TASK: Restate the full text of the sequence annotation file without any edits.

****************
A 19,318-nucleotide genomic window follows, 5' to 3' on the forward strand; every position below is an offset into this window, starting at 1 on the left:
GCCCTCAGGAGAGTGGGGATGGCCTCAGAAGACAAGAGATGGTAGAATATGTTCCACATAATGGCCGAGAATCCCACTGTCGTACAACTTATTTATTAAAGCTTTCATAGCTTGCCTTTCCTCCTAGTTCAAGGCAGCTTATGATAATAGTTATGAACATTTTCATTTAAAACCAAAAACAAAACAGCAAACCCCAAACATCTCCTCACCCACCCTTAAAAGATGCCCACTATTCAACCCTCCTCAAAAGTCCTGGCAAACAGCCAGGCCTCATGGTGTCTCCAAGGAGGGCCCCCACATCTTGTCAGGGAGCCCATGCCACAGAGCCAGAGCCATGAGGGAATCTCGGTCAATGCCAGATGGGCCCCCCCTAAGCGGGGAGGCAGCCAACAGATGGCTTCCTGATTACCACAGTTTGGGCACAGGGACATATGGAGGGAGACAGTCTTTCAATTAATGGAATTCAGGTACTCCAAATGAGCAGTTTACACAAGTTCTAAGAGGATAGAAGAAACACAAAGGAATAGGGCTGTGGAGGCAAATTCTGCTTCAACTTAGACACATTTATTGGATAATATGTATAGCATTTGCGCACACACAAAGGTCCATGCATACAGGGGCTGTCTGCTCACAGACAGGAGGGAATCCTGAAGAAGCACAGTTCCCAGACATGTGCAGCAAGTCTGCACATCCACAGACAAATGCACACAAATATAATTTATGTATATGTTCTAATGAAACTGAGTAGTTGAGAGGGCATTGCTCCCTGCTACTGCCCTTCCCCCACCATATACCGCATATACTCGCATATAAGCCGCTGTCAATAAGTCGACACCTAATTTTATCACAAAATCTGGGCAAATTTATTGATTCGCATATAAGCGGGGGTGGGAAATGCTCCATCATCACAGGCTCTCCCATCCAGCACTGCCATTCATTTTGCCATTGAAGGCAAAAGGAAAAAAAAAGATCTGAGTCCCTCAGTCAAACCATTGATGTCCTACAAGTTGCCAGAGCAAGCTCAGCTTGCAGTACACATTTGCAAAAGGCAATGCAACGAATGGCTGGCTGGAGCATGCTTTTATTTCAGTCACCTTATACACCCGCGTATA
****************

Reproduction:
A 19,318-nucleotide genomic window follows, 5' to 3' on the forward strand; every position below is an offset into this window, starting at 1 on the left:
GCCCTCAGGAGAGTGGGGATGGCCTCAGAAGACAAGAGATGGTAGAATATGTTCCACATAATGGCCGAGAATCCCACTGTCGTACAACTTATTTATTAAAGCTTTCATAGCTTGCCTTTCCTCCTAGTTCAAGGCAGCTTATGATAATAGTTATGAACATTTTCATTTAAAACCAAAAACAAAACAGCAAACCCCAAACATCTCCTCACCCACCCTTAAAAGATGCCCACTATTCAACCCTCCTCAAAAGTCCTGGCAAACAGCCAGGCCTCATGGTGTCTCCAAGGAGGGCCCCCACATCTTGTCAGGGAGCCCATGCCACAGAGCCAGAGCCATGAGGGAATCTCGGTCAATGCCAGATGGGCCCCCCCTAAGCGGGGAGGCAGCCAACAGATGGCTTCCTGATTACCACAGTTTGGGCACAGGGACATATGGAGGGAGACAGTCTTTCAATTAATGGAATTCAGGTACTCCAAATGAGCAGTTTACACAAGTTCTAAGAGGATAGAAGAAACACAAAGGAATAGGGCTGTGGAGGCAAATTCTGCTTCAACTTAGACACATTTATTGGATAATATGTATAGCATTTGCGCACACACAAAGGTCCATGCATACAGGGGCTGTCTGCTCACAGACAGGAGGGAATCCTGAAGAAGCACAGTTCCCAGACATGTGCAGCAAGTCTGCACATCCACAGACAAATGCACACAAATATAATTTATGTATATGTTCTAATGAAACTGAGTAGTTGAGAGGGCATTGCTCCCTGCTACTGCCCTTCCCCCACCATATACCGCATATACTCGCATATAAGCCGCTGTCAATAAGTCGACACCTAATTTTATCACAAAATCTGGGCAAATTTATTGATTCGCATATAAGCGGGGGTGGGAAATGCTCCATCATCACAGGCTCTCCCATCCAGCACTGCCATTCATTTTGCCATTGAAGGCAAAAGGAAAAAAAAAGATCTGAGTCCCTCAGTCAAACCATTGATGTCCTACAAGTTGCCAGAGCAAGCTCAGCTTGCAGTACACATTTGCAAAAGGCAATGCAACGAATGGCTGGCTGGAGCATGCTTTTATTTCAGTCACCTTATACACCCGCGTATA